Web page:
Grain futures weaken
November 17, 2012
US grain futures weakened on Thursday, as expectations for an increase in global supply and concerns about the economy halted a two-day advance in soyabeans. Soyabeans had closed higher for the previous two days in a modest rebound from a drop to 4-1/2-month lows intraday on Tuesday.
Expanding supply forecasts have weighed on the soya market since the US Department of Agriculture, in a crop report on Friday, made a surprisingly big increase to its estimate of the US soya harvest and raised its outlook for global stocks. “We’re still getting over last week’s crop increase, and things are going fairly well in South America,” said Jim Gerlach, president of A/C Trading. The market is keeping a close watch on soyabean planting in Brazil and Argentina – the world’s second- and third-largest exporters, respectively – with buyers expecting bumper crops early next year to ease global supply tightness.
Conditions in central and northern Brazil are “near ideal” thanks to timely rains, said Don Roose, president of brokerage US Commodities. Markets also felt pressure from concerns the US economy could slip into recession if no deal is reached in Washington to avoid a combination of government spending cuts and tax increases taking effect in January, he said. January soyabeans tumbled 1.2 percent to $14.02 a bushel at the Chicago Board of Trade. December corn eased 0.6 percent to $7.21-1/4 a bushel, while December wheat was down 0.4 percent at $8.45-1/2 a bushel.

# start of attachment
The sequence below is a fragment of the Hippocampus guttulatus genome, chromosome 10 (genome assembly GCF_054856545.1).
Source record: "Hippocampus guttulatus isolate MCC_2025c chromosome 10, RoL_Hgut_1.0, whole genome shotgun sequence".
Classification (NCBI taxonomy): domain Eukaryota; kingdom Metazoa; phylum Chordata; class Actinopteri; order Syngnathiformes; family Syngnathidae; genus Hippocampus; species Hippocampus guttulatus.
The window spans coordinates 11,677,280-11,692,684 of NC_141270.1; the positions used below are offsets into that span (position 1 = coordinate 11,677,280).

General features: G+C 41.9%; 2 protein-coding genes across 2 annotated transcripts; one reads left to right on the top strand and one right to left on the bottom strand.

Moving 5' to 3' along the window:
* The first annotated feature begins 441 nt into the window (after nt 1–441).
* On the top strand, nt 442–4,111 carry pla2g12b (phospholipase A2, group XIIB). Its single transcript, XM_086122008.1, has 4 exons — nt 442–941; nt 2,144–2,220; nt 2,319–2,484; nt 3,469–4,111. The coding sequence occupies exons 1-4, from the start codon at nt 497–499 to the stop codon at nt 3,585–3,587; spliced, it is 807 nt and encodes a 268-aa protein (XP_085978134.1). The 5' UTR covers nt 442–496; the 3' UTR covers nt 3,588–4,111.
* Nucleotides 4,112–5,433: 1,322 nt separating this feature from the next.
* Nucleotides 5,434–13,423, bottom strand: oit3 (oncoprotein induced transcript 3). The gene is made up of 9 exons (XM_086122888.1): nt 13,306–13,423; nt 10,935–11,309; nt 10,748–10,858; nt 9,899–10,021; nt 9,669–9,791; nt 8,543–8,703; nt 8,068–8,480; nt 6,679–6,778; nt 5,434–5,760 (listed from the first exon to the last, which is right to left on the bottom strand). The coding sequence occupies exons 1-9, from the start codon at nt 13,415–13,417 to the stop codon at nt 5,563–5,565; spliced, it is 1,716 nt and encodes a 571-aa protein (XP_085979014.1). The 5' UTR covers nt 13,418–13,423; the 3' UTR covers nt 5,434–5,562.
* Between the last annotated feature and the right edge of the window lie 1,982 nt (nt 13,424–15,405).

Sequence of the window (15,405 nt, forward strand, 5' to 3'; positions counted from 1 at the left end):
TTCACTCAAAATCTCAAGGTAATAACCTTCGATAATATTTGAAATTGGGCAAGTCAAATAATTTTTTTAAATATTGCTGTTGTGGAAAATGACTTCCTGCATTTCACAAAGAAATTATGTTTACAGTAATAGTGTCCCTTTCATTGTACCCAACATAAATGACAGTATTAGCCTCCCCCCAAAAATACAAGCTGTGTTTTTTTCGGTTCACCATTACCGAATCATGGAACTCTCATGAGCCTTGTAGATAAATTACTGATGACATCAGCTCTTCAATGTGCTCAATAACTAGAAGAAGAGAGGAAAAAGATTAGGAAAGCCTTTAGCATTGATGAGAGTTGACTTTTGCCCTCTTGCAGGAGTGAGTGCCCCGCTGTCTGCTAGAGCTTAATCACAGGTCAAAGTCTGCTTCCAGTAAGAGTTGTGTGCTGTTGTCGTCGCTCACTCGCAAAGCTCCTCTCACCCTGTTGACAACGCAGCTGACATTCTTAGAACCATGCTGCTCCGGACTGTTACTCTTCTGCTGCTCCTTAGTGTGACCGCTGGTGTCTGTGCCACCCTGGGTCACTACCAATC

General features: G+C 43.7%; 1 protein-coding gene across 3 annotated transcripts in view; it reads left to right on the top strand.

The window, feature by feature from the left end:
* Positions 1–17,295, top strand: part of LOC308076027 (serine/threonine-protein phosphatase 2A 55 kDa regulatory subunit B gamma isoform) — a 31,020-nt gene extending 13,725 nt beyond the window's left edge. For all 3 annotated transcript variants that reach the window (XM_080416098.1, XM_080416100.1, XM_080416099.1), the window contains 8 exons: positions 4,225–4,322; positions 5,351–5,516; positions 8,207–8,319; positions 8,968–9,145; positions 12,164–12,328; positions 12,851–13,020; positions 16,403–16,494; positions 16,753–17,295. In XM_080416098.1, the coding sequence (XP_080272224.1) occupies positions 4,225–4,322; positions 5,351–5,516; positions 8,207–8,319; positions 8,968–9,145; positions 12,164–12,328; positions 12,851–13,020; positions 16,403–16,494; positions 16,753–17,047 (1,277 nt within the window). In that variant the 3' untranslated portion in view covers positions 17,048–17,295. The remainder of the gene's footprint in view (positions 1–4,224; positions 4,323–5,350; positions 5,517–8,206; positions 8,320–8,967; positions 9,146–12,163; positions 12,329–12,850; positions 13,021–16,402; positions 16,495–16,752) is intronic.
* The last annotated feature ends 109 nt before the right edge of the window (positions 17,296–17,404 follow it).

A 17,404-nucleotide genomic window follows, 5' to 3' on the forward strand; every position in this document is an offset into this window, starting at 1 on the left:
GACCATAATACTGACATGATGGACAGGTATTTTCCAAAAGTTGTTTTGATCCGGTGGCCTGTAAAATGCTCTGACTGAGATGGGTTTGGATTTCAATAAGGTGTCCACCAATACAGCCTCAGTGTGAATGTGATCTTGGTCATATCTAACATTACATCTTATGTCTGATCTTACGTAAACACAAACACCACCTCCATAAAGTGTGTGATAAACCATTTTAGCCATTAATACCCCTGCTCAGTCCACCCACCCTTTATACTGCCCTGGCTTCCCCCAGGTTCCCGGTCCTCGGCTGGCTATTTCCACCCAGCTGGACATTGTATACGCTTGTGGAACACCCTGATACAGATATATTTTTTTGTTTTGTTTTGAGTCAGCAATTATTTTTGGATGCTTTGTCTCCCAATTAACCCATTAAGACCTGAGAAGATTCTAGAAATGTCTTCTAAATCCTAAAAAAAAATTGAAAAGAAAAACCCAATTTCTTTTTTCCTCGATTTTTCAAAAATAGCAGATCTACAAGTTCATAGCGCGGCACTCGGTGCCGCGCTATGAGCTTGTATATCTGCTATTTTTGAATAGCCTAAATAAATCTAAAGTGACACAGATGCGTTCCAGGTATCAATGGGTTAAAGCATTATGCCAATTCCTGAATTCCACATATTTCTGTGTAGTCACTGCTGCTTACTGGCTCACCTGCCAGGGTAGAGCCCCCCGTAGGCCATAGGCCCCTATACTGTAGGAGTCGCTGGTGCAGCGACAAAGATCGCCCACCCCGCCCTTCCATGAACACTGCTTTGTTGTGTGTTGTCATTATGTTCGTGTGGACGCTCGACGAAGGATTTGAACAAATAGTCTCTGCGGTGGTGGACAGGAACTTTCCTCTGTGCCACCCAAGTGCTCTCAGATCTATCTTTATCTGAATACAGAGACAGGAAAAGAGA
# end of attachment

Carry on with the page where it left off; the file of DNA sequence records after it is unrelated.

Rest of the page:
Commodity funds sold an estimated 5,000 contracts each of soyabeans and corn and 3,000 wheat contracts, traders said. Wheat closed lower for a fifth consecutive session amid technical selling, its longest losing streak in 2-1/2 months, analysts said. Expectations that relatively ample US supplies may be needed to make up for shortfalls among other major exporters helped limits losses, they said. Traders are “getting close to the point of seeing Ukraine just about out of the markets,” said Jack Scoville, vice president for Price Futures Group.
Egypt, the world’s biggest importer of wheat, will strike Ukraine from its list of suppliers in 2013 after receiving notification of an export halt from December 1, according to the government’s main buyer. The announcement was not a surprise following recent talk about export curbs by Ukraine, according to traders. However, “the chances improve by the day that we’ll actually do some business,” Scoville said, referring to the United States.